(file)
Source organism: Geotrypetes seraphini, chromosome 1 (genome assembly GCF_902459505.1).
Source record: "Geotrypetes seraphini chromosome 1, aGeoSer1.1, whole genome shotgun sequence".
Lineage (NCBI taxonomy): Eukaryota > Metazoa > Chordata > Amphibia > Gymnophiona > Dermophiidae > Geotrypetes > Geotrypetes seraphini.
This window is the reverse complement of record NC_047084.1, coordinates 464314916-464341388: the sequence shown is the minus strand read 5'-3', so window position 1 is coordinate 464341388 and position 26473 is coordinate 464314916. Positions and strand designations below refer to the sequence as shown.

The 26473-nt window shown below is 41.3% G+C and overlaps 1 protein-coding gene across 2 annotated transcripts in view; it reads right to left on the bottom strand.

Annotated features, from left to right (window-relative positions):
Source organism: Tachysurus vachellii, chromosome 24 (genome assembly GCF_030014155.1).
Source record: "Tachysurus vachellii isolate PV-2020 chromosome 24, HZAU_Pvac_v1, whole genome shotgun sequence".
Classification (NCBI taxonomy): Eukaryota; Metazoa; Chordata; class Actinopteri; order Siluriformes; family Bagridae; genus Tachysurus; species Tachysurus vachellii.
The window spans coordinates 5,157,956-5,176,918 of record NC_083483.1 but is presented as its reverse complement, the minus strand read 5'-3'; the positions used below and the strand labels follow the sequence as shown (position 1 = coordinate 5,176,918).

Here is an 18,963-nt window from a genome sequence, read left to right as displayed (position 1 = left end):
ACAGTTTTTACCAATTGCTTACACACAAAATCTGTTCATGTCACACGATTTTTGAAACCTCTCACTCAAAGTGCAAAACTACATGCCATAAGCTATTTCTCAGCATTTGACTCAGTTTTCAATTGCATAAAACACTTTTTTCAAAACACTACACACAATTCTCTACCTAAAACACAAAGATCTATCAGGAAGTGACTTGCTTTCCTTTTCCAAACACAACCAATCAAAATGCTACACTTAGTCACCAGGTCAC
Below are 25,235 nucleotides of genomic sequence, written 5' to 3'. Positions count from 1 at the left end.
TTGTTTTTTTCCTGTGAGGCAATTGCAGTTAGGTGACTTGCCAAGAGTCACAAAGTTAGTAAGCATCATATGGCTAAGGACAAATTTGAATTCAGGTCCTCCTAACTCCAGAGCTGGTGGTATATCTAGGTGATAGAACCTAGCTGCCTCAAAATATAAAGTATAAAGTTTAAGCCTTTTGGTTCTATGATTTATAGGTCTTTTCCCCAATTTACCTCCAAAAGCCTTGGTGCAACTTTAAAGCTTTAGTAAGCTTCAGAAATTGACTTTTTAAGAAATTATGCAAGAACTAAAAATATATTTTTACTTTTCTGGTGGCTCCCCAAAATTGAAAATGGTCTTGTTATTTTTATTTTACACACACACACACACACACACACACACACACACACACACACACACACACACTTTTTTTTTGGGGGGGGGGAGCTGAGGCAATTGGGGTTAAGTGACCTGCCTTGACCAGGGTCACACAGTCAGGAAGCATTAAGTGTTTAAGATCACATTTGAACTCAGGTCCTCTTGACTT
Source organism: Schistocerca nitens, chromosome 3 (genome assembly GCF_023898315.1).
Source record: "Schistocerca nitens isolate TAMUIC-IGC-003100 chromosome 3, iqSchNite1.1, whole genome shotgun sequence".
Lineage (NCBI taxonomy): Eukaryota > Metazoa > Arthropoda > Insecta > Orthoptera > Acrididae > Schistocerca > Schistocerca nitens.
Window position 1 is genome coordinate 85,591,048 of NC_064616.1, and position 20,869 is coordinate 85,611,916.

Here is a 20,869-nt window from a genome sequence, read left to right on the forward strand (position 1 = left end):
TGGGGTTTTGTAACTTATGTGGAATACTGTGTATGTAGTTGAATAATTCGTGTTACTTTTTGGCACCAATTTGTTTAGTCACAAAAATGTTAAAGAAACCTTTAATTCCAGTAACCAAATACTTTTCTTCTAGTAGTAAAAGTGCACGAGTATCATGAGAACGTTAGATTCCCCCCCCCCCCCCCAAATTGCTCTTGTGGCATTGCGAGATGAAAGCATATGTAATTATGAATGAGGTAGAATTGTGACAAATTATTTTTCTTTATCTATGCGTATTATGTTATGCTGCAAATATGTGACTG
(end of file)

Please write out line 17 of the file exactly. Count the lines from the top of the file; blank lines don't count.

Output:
Lineage (NCBI taxonomy): Eukaryota > Metazoa > Arthropoda > Insecta > Orthoptera > Acrididae > Schistocerca > Schistocerca nitens.